Sunday, August 1, 2010

Architectural Contrasts

Carrying on a point made at the blog Royal World on the Heartbreaking Contrast between the monuments of the monarchist vs. republican eras, I submit the following examples:
The Palace of Heavenly Purity in the Forbidden City of Beijing, the primary imperial residence under the Ming and the primary audience hall under the Qing Dynasty. Contrast this with...
The Great Hall of the People, center of power of the Chinese Communist Party. I would also add that this is far from the worst example one could use of atrocious Red Chinese architecture.

The Vienna State Opera house, built by the Hapsburg Emperors of Austria. A gorgeous building worthy of the beautiful works performed in it penned by some of the greatest composers in history, many of them under the patronage of the Emperor of Austria. Compare this to...
The "People's Theatre" of East Berlin. Actually built during the monarchist era but destroyed during World War II and rebuilt by the communists of East Germany. The contrast says it all.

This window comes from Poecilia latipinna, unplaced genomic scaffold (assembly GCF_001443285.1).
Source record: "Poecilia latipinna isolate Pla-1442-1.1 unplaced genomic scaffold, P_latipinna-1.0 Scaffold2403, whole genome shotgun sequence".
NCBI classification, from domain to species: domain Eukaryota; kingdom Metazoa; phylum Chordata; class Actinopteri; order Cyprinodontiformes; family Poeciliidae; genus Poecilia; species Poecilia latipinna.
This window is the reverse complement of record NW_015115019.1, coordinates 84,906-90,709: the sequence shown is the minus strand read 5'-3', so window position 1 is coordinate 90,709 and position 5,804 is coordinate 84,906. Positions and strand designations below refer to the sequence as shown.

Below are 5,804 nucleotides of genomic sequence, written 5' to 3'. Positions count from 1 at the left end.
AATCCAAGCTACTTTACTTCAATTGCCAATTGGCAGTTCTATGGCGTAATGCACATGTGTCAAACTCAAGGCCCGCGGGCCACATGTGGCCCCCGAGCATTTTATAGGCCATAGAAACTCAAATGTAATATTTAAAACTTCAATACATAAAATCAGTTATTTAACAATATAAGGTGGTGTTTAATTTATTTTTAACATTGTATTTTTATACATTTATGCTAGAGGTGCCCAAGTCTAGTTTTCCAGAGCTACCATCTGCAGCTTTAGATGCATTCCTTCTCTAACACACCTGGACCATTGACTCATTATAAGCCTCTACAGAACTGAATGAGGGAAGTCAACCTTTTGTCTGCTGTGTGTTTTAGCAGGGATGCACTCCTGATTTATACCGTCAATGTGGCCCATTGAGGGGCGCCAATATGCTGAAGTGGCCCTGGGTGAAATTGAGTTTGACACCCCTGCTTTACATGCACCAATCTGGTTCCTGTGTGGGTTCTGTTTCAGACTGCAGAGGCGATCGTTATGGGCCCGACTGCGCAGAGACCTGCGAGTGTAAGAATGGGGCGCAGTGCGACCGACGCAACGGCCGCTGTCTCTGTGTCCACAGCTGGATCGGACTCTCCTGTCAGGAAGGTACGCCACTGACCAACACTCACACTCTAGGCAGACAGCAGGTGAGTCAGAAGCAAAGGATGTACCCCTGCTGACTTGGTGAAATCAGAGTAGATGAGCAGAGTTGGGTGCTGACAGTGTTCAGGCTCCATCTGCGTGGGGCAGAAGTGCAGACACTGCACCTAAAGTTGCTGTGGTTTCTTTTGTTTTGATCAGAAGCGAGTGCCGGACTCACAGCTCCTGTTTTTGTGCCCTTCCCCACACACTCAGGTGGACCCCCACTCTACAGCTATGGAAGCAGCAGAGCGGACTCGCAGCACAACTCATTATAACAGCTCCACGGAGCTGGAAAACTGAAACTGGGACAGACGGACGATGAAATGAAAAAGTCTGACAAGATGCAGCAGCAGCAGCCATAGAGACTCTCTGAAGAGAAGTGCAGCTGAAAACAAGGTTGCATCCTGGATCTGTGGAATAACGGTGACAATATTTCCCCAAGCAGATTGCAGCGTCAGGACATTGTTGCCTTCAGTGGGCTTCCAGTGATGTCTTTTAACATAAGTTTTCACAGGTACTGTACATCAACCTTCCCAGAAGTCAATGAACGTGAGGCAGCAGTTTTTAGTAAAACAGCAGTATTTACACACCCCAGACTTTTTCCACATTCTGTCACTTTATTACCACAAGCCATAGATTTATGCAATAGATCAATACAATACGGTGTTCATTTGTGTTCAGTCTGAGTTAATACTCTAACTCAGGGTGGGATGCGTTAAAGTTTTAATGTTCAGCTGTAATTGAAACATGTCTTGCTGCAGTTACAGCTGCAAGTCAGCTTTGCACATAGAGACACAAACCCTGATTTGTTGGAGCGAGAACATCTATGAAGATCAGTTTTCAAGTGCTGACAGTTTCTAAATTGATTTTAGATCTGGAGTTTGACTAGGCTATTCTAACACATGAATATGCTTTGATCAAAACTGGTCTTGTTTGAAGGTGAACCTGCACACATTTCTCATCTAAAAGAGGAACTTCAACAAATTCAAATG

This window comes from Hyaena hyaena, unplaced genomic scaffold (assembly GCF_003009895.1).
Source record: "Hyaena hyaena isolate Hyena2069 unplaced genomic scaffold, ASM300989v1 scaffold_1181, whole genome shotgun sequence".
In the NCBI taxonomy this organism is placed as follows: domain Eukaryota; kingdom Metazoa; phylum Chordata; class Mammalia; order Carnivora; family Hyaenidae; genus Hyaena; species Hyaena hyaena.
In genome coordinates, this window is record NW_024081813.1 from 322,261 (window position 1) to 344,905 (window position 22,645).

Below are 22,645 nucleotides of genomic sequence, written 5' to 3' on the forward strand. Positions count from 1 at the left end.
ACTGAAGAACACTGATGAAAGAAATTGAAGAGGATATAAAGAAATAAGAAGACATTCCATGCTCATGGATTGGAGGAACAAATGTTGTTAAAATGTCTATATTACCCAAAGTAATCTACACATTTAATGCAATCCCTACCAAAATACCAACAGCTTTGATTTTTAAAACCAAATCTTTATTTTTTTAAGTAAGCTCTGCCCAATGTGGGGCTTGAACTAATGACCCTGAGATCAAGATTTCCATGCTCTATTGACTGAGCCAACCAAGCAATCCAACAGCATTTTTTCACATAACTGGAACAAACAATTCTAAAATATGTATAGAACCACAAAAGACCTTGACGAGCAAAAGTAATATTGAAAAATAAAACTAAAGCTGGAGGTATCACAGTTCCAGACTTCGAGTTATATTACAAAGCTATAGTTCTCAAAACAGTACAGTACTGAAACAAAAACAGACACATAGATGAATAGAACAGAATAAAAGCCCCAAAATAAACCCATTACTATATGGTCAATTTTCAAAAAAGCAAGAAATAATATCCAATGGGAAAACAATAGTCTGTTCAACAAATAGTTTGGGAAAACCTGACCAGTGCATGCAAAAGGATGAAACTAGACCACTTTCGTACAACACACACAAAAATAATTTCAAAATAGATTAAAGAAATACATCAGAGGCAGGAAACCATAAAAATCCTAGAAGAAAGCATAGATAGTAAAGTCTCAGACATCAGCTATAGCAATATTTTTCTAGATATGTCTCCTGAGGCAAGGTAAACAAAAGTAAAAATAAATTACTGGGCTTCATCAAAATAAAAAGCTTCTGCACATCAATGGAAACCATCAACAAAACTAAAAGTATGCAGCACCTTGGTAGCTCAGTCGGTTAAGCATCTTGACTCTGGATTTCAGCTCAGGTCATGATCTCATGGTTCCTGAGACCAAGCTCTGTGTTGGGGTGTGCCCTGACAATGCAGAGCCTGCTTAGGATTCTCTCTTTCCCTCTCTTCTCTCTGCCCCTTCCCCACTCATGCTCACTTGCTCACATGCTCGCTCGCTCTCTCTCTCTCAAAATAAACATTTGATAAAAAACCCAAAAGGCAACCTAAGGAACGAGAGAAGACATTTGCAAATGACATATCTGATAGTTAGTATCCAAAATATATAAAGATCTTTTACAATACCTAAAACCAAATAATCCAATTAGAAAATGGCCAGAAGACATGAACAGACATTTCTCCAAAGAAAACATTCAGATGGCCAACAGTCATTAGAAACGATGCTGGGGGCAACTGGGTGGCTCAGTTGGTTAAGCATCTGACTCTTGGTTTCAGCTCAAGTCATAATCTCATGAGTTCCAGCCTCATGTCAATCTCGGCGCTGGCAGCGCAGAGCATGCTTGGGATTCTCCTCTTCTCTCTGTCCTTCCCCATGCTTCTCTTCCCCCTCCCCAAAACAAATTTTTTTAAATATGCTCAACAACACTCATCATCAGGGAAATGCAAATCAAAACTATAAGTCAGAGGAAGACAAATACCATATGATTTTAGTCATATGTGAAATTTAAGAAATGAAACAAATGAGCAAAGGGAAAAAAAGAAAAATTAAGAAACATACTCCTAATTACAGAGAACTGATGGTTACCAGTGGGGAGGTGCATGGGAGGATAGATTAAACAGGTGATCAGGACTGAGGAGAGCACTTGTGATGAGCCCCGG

The mausoleum, inside a magnificently laid out tomb that cannot be shown in a single photograph, of Emperor Minh Mang of Vietnam, second emperor of the Nguyen dynasty. Compare this elegant but modest tomb of the most powerful Nguyen emperor to this...
The Mausoleum of Ho Chi Minh, first president and communist dictator of Vietnam. As is fairly obvious by the design it was built by imported Soviet architects. Every morning after the flag raising in the adjacent square troops of the Vietnamese People's Army march by and salute their late founder but all the pomp and ceremony cannot add lustre to such an eyesore of a structure, especially when compared to the elegant, harmonious tombs of the emperors outside Hue.
Observe the monuments left behind by governing systems based on belief in a higher power versus those left behind by atheist regimes who recognize no power higher than themselves. It makes one wonder how there can even be any debate about which is preferable.


  1. I went to Beijing in summer 2006 and saw the two places you feature. At the time, there was renovation work going on at a few of the buildings within the Forbidden City. As for the Great Hall, there was a count down clock for the summer Olympics on the main entrance.
    I enjoyed visiting Xi'an though--I got more out of that ancient city!

  2. TO be fair this only compares Chinese Archetectural feats. While I think in Europe the same s generally true and the Republican or Democratic era we liv ein doens't produce fine buildings or arts, I think we shoudl consider non-comunist nations as well. Some of Americss Buildigns aren't as drab for instance, though they also seem to have a certain sterility to them. IE, the Congress building or Supreme Court building.


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